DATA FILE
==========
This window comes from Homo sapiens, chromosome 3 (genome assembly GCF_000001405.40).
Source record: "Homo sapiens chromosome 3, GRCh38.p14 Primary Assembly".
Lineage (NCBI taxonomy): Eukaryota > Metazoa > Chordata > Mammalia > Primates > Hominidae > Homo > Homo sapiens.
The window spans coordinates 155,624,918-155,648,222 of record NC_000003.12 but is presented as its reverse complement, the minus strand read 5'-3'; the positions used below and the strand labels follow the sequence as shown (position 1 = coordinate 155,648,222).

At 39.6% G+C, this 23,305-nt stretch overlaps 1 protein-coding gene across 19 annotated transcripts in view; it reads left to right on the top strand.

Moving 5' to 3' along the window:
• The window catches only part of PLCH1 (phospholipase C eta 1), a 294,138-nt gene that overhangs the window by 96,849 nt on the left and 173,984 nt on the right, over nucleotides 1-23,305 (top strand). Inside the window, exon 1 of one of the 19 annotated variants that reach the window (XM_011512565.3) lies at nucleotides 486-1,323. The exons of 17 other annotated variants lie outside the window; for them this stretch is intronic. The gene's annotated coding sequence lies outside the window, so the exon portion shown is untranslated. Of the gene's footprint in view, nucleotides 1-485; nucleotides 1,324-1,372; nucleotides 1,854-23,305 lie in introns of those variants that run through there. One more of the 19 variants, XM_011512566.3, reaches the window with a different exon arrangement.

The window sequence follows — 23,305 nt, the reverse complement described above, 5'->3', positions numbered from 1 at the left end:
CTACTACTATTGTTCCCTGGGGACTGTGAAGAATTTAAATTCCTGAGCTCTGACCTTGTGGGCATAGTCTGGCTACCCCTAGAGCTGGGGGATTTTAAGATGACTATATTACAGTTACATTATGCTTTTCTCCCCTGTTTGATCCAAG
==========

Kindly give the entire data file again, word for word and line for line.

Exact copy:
This window comes from Homo sapiens, chromosome 3 (genome assembly GCF_000001405.40).
Source record: "Homo sapiens chromosome 3, GRCh38.p14 Primary Assembly".
Lineage (NCBI taxonomy): Eukaryota > Metazoa > Chordata > Mammalia > Primates > Hominidae > Homo > Homo sapiens.
The window spans coordinates 155,624,918-155,648,222 of record NC_000003.12 but is presented as its reverse complement, the minus strand read 5'-3'; the positions used below and the strand labels follow the sequence as shown (position 1 = coordinate 155,648,222).

At 39.6% G+C, this 23,305-nt stretch overlaps 1 protein-coding gene across 19 annotated transcripts in view; it reads left to right on the top strand.

Moving 5' to 3' along the window:
• The window catches only part of PLCH1 (phospholipase C eta 1), a 294,138-nt gene that overhangs the window by 96,849 nt on the left and 173,984 nt on the right, over nucleotides 1-23,305 (top strand). Inside the window, exon 1 of one of the 19 annotated variants that reach the window (XM_011512565.3) lies at nucleotides 486-1,323. The exons of 17 other annotated variants lie outside the window; for them this stretch is intronic. The gene's annotated coding sequence lies outside the window, so the exon portion shown is untranslated. Of the gene's footprint in view, nucleotides 1-485; nucleotides 1,324-1,372; nucleotides 1,854-23,305 lie in introns of those variants that run through there. One more of the 19 variants, XM_011512566.3, reaches the window with a different exon arrangement.

The window sequence follows — 23,305 nt, the reverse complement described above, 5'->3', positions numbered from 1 at the left end:
CTACTACTATTGTTCCCTGGGGACTGTGAAGAATTTAAATTCCTGAGCTCTGACCTTGTGGGCATAGTCTGGCTACCCCTAGAGCTGGGGGATTTTAAGATGACTATATTACAGTTACATTATGCTTTTCTCCCCTGTTTGATCCAAG